Breast Cancer - I
Breast cancer is the most common female cancer in India accounting for 115,251 cases in 2008 (1). With modernization and change in life style there is an increase in various risk factors for breast cancer such as delayed pregnancy, obesity (overweight), change in breast feeding habits etc. This increased exposure has led to an increase in the number of breast cancer cases in India in the last few years (2). In this series of articles titled ”Basics of Breast cancer” we present basic information on Breast cancer that we think all people need to be empowered with.
What is breast cancer?
Cancer arising in the glands of the breast is called breast cancer.
What are breast glands made up of?
Breast glands are made up of Milk ducts (tubes) and Lobules (sacs). Cancer arising in the milk ducts is called ductal carcinoma and in the lobules is called lobular carcinoma. Ductal carcinoma is the most common type of Breast cancer.
Precancerous lesions that can turn cancerous
There are few precancerous (non-invasive) lesions that can turn into cancer. Two main types of these lesions are:
Ductal carcinoma in situ (DCIS): cells lining the milk ducts multiply in an uncontrolled fashion but do not invade (grow into) the neighboring tissue.
Lobular carcinoma in situ (LCIS) Cells lining the lobules multiply in an uncontrolled fashion but do not invade (grown into) the neighboring tissue.
There are many known risk factors/causes for breast cancers. Here we list some of the important factors:
- Old Age: Breast cancer is more common in women older than 50. There has been a slight shift in the incidence (new cases found) in India with many younger patients being diagnosed with breast cancer in the recent years
- Female Gender: Women are much more likely to develop breast cancer than men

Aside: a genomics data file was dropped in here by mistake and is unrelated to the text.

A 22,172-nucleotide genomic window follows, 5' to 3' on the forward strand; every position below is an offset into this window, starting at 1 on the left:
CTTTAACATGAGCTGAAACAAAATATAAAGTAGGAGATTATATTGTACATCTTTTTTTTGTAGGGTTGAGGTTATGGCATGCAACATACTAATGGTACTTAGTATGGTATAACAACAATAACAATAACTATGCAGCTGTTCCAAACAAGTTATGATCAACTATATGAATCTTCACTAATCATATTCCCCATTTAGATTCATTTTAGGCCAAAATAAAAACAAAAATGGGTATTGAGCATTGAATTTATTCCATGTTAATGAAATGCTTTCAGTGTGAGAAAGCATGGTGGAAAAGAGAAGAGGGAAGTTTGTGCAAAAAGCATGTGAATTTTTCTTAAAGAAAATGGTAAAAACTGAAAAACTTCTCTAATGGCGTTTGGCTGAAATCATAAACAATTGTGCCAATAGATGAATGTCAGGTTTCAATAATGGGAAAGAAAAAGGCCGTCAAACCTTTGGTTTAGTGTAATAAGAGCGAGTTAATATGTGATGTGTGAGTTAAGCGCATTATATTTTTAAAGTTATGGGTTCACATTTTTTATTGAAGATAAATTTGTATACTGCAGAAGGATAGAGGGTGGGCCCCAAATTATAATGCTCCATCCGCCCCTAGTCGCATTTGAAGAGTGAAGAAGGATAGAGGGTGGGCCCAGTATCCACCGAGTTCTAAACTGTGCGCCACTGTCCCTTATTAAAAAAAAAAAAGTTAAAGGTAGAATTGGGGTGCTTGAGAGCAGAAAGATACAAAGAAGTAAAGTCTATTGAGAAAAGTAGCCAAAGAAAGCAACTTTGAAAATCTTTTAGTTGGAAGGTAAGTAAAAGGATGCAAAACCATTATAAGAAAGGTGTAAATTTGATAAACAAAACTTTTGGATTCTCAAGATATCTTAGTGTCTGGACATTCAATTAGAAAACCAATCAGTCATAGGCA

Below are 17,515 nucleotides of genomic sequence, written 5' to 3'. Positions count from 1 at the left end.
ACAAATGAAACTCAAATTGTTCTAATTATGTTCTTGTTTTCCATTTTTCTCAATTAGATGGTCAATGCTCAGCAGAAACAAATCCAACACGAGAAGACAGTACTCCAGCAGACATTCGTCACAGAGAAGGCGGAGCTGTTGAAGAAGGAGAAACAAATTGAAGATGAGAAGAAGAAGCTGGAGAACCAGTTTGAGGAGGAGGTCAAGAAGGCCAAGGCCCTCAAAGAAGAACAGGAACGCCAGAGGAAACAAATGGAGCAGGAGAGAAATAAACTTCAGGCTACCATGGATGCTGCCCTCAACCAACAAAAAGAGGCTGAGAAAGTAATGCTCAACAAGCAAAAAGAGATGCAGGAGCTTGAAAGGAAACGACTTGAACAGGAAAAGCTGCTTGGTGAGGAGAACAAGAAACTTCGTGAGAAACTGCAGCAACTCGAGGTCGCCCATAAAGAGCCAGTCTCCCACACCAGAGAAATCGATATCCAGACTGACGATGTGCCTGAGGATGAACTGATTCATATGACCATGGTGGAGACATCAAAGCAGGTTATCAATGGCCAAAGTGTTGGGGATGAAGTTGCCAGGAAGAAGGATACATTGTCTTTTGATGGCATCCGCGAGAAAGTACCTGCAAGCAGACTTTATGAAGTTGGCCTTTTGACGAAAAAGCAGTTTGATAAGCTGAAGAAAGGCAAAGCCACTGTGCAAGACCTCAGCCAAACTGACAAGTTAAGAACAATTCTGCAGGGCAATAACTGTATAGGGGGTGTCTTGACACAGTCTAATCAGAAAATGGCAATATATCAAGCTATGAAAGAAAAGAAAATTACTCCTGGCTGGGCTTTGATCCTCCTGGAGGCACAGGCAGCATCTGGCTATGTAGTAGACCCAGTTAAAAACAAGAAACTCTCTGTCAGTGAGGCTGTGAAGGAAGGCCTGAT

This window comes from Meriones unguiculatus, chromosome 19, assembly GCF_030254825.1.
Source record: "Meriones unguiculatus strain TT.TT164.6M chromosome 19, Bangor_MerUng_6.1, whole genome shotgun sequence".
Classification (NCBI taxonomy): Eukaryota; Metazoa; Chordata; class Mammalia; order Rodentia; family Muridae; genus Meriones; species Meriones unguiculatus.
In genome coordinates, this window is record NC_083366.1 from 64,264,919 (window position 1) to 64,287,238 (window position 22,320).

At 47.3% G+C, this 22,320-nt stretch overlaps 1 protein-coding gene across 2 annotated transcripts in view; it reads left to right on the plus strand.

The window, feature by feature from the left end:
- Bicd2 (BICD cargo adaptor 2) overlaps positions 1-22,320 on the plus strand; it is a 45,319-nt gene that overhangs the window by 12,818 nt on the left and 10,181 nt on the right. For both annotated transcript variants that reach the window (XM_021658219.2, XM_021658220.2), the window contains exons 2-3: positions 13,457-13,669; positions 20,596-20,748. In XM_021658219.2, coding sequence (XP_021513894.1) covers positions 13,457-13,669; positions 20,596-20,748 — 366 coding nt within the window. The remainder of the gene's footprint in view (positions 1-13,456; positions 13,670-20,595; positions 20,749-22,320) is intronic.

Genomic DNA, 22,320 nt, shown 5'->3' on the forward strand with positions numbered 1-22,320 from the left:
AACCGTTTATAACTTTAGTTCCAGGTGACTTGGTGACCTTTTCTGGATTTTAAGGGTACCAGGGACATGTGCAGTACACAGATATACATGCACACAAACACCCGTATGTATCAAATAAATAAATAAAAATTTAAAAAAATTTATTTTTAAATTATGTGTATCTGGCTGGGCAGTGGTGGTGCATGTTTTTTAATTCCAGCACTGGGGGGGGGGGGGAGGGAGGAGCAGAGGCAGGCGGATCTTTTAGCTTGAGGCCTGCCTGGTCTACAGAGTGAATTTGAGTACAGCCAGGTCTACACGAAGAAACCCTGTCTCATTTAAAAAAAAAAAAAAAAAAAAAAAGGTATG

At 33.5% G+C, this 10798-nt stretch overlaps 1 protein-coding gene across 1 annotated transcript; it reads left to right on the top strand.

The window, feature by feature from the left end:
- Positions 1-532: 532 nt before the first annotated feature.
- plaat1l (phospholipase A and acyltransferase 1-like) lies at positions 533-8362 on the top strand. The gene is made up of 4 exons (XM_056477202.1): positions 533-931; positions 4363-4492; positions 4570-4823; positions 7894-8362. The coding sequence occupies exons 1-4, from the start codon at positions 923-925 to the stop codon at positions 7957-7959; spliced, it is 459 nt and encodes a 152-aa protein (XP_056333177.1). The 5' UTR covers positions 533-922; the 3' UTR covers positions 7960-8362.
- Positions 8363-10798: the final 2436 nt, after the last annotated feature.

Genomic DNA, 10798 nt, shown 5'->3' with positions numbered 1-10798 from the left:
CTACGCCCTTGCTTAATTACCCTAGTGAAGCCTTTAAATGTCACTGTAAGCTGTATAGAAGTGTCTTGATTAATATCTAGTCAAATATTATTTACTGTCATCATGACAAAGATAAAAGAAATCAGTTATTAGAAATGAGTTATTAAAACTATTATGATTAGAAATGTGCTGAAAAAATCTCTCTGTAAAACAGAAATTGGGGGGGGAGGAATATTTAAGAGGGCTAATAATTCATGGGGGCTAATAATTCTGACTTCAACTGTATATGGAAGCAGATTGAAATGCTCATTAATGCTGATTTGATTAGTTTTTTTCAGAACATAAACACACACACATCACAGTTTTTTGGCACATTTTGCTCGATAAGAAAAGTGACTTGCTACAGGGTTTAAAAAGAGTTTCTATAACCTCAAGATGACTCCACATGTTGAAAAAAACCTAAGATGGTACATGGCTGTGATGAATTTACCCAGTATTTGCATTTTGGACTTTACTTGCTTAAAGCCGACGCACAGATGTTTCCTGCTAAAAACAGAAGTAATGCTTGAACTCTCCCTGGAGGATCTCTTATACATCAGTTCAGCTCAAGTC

- Family history of breast cancer
- Genetic mutations for breast cancer such as BRCA1 and BRCA2
- Prolonged duration of menstrual cycles: It has been shown that women with more number of menstruating years of life have higher risk of breast cancer. So women with early onset of menses (menarche) and late stoppage of menses (menopause) have higher incidence of breast cancer
- Pregnancy: Risk of breast cancer goes down with increasing number of pregnancies. Having first pregnancy at a younger age is also shown to decrease the risk of breast cancer
- Lactation: Breast feeding decreases the risk of cancer
- Obesity: Obese women tend to produce more estrogen and have higher chances of breast cancer. One more reason to lose weight
- Hormone replacement therapy: Menopausal Hormone replacement therapy especially combination of estrogen and progesterone (female hormones) has been shown in a large Women’s health initiative study to increase the risk of breast cancer (3)
- Alcohol use: A recent study reported that even mild intake of alcohol about 3-6 drinks per week increases the risk of breast cancer (4).
- Others: Radiation exposure, dense breasts and Vitamin D deficiency have been shown to increase the risk of breast cancer
Breast cancer can be identified in asymptomatic women by screening mammogram or routine clinical exam or on self-breast exam. Please read our screening section for guidelines. In India many women do not undergo recommended screening and present with various symptoms at diagnosis. Here are some of the common symptoms:
Local (within the breast) symptoms:
- Change in the shape of the breast,
- Nipple retraction
- Change in the skin over the breast (like the peal of an orange)
- New Nipple discharge
Systemic (outside the breast) symptoms: depend on the organ involved with cancer
- Weight loss
- Bone pain (when bones are involved with cancer)
- Jaundice (if liver is involved and causing obstruction)
- Difficulty breathing (if lung involvement)
It should be noted that all of the above symptoms can be seen in various other conditions and evaluation by a qualified physician is important to make a diagnosis.
Please refer to part 2 and part 3 for diagnosis and treatment.